The Topeka convention endorsed the public ownership of transportation and communication, the unlimited coinage of silver, an equitable taxation system, the use of paper (fiat currency), and a prohibition against alien ownership of railroads. In an eventful campaign that featured charismatic speakers such as Mary Elizabeth Lease, a lawyer and wife of a Wichita druggist, and “Sockless” Jerry Simpson, a colorful farmer who resided in Medicine Lodge, Kansas, and was the Alliance candidate for the 7th congressional district, Alliance candidates shocked Republicans. While gubernatorial candidate John Willits was defeated, Alliance supporters captured five of eight congressional seats as well as taking 96 of 125 seats in the lower house of the state legislature. The latter victory would allow Alliance candidate William A. Pfeffer, the editor of the Kansas Farmer, to succeed incumbent John J. Ingalls in the U.S. Senate.

The Kansas success created momentum for national independent political action that helped create the National People's Party in 1892 and led to the drafting of the Omaha platform and the nomination of former Greenbacker and Union General James B. Weaver as a presidential candidate. Weaver carried five states, including Kansas. The Populist groundswell also led to the election of a Populist governor in Kansas, Lorenzo Lewelling, as well as several state executive offices. While continuing to send five of eight Populist congressmen to Washington, the Populists lost their majority in the state house to the Republican Party, largely as the result of electoral fraud.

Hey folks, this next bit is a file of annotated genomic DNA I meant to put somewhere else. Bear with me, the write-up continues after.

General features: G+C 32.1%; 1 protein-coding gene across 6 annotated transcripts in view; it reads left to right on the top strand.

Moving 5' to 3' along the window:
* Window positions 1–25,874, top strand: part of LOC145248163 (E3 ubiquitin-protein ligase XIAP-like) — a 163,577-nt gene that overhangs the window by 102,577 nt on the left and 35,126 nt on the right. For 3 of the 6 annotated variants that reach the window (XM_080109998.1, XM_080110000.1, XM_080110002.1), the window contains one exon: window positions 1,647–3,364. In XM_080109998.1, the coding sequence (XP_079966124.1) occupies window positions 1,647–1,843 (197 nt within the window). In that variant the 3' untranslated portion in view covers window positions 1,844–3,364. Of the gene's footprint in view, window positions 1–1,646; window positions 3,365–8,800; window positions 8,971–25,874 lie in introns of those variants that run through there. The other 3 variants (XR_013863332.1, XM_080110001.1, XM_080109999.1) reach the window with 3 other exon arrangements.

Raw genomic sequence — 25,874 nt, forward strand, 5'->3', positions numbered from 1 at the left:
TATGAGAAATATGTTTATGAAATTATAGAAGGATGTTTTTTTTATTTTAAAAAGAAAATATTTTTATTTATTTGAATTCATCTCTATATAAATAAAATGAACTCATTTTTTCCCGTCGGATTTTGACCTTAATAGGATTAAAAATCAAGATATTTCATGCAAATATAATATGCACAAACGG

While Populists controlled the state government from 1893 to 1895, divisions over such issues as prohibition and woman suffrage divided the movement. Also a contributing factor to party divisions was poor appointments made by Governor Lewelling. Finally, purists within the People's Party resisted the fusionist arrangement with the Democratic Party in the 1894 elections. In the elections of 1890 and 1892, Democrats and People's Party candidates had often collaborated, agreeing on supporting a single candidate for congressional or state house seats. When this cooperation ended, the People's Party was supplanted by the Republican Party in the fall 1894 elections.

Bruce Tap

See also: American Non-Conformist ; Gold Standard/Free Silver ; Greenback Party ; Lease, Mary (1850–1933) ; Lewelling, Lorenzo D. (1846–1900) ; Peffer, William A. (1831–1912) ; People's Party ; Plains and Midwest, Populism in the ; Populism

References

Argersinger, Peter H. The Limits of Agrarian Radicalism: Western Populism and American Politics. Lawrence: University Press of Kansas, 1995.

Clanton, O. Gene. Populism: The Humane Preference in America, 1890–1900. Boston: Twayne Publishers, 1991.

Davis, Kenneth S. Kansas: A Bicentennial History. New York: W.W. Norton & Company, 1976.

Goodwyn, Lawrence. Democratic Promise: The Populist Moment in America. New York: Oxford University Press, 1976.

Goodwyn, Lawrence. The Populist Moment: A Short History of Agrarian Revolt in America. New York: Oxford University Press, 1978.

Postel, Charles. The Populist Vision. New York: Oxford University Press, 2007.